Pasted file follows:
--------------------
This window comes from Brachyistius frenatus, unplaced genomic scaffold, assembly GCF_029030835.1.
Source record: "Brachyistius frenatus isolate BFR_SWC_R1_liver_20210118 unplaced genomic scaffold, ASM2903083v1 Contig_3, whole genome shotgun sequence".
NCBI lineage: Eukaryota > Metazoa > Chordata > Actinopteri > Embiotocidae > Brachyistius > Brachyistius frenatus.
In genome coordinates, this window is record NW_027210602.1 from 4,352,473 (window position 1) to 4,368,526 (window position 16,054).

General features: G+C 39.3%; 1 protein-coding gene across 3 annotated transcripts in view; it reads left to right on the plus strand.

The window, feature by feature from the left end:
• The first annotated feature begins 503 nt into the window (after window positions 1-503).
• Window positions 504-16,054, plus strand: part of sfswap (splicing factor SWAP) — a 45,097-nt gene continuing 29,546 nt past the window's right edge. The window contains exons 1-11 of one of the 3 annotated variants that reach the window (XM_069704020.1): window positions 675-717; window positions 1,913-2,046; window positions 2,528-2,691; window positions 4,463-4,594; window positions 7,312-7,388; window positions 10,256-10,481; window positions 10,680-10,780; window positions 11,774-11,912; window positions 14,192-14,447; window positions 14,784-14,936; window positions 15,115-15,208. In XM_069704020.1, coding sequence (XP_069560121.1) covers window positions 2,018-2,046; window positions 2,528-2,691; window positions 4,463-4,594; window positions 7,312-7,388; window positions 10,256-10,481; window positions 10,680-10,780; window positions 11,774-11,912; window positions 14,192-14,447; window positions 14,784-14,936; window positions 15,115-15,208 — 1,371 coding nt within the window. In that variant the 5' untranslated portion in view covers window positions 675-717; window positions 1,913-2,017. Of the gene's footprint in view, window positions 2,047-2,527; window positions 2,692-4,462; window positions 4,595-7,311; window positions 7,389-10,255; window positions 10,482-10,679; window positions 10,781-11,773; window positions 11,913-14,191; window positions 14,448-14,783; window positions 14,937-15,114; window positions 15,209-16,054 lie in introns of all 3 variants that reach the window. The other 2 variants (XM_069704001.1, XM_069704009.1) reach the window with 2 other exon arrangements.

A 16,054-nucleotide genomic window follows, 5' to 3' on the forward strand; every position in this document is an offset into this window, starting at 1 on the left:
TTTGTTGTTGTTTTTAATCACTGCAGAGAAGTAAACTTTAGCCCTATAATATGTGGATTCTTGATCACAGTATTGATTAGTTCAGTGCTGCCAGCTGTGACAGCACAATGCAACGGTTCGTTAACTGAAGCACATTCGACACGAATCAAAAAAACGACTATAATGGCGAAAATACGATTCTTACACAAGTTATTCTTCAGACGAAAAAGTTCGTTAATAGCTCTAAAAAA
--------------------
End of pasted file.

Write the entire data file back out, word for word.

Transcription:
This window comes from Brachyistius frenatus, unplaced genomic scaffold, assembly GCF_029030835.1.
Source record: "Brachyistius frenatus isolate BFR_SWC_R1_liver_20210118 unplaced genomic scaffold, ASM2903083v1 Contig_3, whole genome shotgun sequence".
NCBI lineage: Eukaryota > Metazoa > Chordata > Actinopteri > Embiotocidae > Brachyistius > Brachyistius frenatus.
In genome coordinates, this window is record NW_027210602.1 from 4,352,473 (window position 1) to 4,368,526 (window position 16,054).

General features: G+C 39.3%; 1 protein-coding gene across 3 annotated transcripts in view; it reads left to right on the plus strand.

The window, feature by feature from the left end:
• The first annotated feature begins 503 nt into the window (after window positions 1-503).
• Window positions 504-16,054, plus strand: part of sfswap (splicing factor SWAP) — a 45,097-nt gene continuing 29,546 nt past the window's right edge. The window contains exons 1-11 of one of the 3 annotated variants that reach the window (XM_069704020.1): window positions 675-717; window positions 1,913-2,046; window positions 2,528-2,691; window positions 4,463-4,594; window positions 7,312-7,388; window positions 10,256-10,481; window positions 10,680-10,780; window positions 11,774-11,912; window positions 14,192-14,447; window positions 14,784-14,936; window positions 15,115-15,208. In XM_069704020.1, coding sequence (XP_069560121.1) covers window positions 2,018-2,046; window positions 2,528-2,691; window positions 4,463-4,594; window positions 7,312-7,388; window positions 10,256-10,481; window positions 10,680-10,780; window positions 11,774-11,912; window positions 14,192-14,447; window positions 14,784-14,936; window positions 15,115-15,208 — 1,371 coding nt within the window. In that variant the 5' untranslated portion in view covers window positions 675-717; window positions 1,913-2,017. Of the gene's footprint in view, window positions 2,047-2,527; window positions 2,692-4,462; window positions 4,595-7,311; window positions 7,389-10,255; window positions 10,482-10,679; window positions 10,781-11,773; window positions 11,913-14,191; window positions 14,448-14,783; window positions 14,937-15,114; window positions 15,209-16,054 lie in introns of all 3 variants that reach the window. The other 2 variants (XM_069704001.1, XM_069704009.1) reach the window with 2 other exon arrangements.

A 16,054-nucleotide genomic window follows, 5' to 3' on the forward strand; every position in this document is an offset into this window, starting at 1 on the left:
TTTGTTGTTGTTTTTAATCACTGCAGAGAAGTAAACTTTAGCCCTATAATATGTGGATTCTTGATCACAGTATTGATTAGTTCAGTGCTGCCAGCTGTGACAGCACAATGCAACGGTTCGTTAACTGAAGCACATTCGACACGAATCAAAAAAACGACTATAATGGCGAAAATACGATTCTTACACAAGTTATTCTTCAGACGAAAAAGTTCGTTAATAGCTCTAAAAAA